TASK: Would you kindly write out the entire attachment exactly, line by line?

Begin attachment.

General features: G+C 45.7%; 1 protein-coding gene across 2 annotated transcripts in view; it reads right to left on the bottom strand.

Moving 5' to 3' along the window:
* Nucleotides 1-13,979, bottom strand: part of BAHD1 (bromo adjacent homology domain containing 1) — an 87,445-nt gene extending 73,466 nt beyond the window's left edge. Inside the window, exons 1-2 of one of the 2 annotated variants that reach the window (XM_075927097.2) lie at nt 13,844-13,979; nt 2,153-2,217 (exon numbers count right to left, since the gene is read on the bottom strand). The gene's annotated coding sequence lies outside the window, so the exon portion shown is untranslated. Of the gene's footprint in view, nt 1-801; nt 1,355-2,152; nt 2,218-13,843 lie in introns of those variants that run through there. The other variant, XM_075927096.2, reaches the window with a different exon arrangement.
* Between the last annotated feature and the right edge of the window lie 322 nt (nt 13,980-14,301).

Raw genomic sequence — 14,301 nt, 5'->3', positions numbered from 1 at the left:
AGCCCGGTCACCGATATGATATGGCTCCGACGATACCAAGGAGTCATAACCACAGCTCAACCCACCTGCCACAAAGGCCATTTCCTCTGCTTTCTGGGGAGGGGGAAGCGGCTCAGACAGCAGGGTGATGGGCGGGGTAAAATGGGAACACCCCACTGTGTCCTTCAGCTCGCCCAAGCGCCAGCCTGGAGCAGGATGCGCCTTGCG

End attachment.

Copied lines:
General features: G+C 45.7%; 1 protein-coding gene across 2 annotated transcripts in view; it reads right to left on the bottom strand.

Moving 5' to 3' along the window:
* Nucleotides 1-13,979, bottom strand: part of BAHD1 (bromo adjacent homology domain containing 1) — an 87,445-nt gene extending 73,466 nt beyond the window's left edge. Inside the window, exons 1-2 of one of the 2 annotated variants that reach the window (XM_075927097.2) lie at nt 13,844-13,979; nt 2,153-2,217 (exon numbers count right to left, since the gene is read on the bottom strand). The gene's annotated coding sequence lies outside the window, so the exon portion shown is untranslated. Of the gene's footprint in view, nt 1-801; nt 1,355-2,152; nt 2,218-13,843 lie in introns of those variants that run through there. The other variant, XM_075927096.2, reaches the window with a different exon arrangement.
* Between the last annotated feature and the right edge of the window lie 322 nt (nt 13,980-14,301).

Raw genomic sequence — 14,301 nt, 5'->3', positions numbered from 1 at the left:
AGCCCGGTCACCGATATGATATGGCTCCGACGATACCAAGGAGTCATAACCACAGCTCAACCCACCTGCCACAAAGGCCATTTCCTCTGCTTTCTGGGGAGGGGGAAGCGGCTCAGACAGCAGGGTGATGGGCGGGGTAAAATGGGAACACCCCACTGTGTCCTTCAGCTCGCCCAAGCGCCAGCCTGGAGCAGGATGCGCCTTGCG